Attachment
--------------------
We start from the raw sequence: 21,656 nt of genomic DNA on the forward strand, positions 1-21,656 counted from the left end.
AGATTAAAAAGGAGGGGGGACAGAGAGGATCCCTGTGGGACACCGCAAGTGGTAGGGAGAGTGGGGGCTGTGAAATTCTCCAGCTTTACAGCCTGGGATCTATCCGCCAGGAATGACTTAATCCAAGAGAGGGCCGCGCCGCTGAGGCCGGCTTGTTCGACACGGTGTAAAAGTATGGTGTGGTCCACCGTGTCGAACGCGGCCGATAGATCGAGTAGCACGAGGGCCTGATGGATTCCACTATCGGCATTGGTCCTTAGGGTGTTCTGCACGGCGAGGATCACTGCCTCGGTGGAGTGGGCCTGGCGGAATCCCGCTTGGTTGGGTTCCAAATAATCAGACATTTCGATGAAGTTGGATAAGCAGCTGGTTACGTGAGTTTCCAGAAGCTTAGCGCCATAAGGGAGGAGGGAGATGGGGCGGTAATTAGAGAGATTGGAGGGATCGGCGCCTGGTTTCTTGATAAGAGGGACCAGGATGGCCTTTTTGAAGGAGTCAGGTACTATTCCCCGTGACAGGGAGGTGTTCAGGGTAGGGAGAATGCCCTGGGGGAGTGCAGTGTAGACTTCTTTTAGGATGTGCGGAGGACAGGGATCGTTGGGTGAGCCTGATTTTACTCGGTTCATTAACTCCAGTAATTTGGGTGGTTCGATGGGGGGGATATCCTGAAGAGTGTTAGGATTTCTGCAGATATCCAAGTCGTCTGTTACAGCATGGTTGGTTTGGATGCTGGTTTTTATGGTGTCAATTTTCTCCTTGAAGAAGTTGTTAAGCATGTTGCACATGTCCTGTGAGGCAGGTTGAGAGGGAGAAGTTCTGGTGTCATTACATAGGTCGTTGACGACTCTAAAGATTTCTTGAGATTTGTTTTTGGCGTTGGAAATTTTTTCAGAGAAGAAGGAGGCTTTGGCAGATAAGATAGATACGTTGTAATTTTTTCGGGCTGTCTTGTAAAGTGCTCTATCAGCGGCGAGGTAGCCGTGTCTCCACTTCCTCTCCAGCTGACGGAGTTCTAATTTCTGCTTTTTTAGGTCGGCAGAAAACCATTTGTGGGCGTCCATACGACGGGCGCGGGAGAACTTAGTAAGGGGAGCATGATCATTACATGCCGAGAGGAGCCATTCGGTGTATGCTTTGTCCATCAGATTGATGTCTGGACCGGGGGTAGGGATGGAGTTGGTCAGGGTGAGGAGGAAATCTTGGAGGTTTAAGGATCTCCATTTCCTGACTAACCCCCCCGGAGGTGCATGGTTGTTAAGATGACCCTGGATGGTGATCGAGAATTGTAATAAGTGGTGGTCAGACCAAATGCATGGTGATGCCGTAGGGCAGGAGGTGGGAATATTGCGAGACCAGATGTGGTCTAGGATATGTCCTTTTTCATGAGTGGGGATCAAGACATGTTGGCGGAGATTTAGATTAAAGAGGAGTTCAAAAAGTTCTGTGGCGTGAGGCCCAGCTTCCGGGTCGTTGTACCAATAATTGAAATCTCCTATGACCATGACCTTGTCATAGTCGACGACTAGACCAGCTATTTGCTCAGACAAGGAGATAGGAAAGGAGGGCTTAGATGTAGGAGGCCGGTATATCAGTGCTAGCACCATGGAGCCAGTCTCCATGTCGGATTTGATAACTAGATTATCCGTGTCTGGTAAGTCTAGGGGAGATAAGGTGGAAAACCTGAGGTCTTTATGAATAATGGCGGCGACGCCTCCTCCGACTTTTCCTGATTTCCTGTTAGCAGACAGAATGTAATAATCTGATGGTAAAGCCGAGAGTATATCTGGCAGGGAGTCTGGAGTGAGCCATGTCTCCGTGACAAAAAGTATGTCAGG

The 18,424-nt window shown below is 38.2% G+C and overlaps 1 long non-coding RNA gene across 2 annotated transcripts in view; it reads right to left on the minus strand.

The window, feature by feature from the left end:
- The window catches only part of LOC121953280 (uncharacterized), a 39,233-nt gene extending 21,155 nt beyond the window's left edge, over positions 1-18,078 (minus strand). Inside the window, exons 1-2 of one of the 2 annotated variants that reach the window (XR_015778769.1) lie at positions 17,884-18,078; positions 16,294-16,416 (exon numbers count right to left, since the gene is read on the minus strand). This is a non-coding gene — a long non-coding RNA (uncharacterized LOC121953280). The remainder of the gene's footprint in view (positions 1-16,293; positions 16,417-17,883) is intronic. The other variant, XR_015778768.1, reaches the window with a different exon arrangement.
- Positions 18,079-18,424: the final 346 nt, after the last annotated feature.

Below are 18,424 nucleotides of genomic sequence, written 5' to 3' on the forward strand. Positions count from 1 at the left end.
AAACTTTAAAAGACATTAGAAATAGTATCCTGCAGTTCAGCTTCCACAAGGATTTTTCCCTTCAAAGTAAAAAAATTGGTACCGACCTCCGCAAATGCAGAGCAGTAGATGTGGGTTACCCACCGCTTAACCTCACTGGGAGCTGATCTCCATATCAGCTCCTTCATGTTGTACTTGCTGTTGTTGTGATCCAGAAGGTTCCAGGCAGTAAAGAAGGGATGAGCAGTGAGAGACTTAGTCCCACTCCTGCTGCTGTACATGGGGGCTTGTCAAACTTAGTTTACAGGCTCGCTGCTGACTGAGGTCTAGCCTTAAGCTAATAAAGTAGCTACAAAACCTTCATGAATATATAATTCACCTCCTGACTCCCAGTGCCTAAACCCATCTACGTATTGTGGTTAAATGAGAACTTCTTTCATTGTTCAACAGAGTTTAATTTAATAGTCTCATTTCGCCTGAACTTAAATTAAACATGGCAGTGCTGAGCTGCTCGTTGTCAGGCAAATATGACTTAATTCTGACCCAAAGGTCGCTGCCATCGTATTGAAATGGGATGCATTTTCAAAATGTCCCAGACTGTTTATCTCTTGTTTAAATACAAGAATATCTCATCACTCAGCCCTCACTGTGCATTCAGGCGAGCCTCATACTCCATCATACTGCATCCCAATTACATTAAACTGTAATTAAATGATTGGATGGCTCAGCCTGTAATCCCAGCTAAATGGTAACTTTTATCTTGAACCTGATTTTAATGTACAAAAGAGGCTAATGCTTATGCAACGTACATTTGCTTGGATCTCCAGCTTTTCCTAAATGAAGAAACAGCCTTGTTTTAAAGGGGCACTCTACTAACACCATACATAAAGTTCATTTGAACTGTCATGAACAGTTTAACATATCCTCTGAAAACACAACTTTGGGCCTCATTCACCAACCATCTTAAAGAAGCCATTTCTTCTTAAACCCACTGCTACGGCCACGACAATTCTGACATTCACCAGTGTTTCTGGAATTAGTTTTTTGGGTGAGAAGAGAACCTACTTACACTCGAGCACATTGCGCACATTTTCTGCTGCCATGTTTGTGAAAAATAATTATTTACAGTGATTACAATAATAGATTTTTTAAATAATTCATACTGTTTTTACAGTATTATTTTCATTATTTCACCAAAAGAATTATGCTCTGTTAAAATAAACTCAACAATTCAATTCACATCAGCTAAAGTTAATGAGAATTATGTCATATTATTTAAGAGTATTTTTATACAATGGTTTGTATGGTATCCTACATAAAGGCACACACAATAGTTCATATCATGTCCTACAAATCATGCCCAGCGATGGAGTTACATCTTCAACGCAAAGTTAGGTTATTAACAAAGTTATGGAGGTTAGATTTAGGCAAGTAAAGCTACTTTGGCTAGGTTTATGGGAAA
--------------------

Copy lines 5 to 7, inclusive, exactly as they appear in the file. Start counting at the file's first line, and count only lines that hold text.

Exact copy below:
- The window catches only part of LOC121953280 (uncharacterized), a 39,233-nt gene extending 21,155 nt beyond the window's left edge, over positions 1-18,078 (minus strand). Inside the window, exons 1-2 of one of the 2 annotated variants that reach the window (XR_015778769.1) lie at positions 17,884-18,078; positions 16,294-16,416 (exon numbers count right to left, since the gene is read on the minus strand). This is a non-coding gene — a long non-coding RNA (uncharacterized LOC121953280). The remainder of the gene's footprint in view (positions 1-16,293; positions 16,417-17,883) is intronic. The other variant, XR_015778768.1, reaches the window with a different exon arrangement.
- Positions 18,079-18,424: the final 346 nt, after the last annotated feature.

Below are 18,424 nucleotides of genomic sequence, written 5' to 3' on the forward strand. Positions count from 1 at the left end.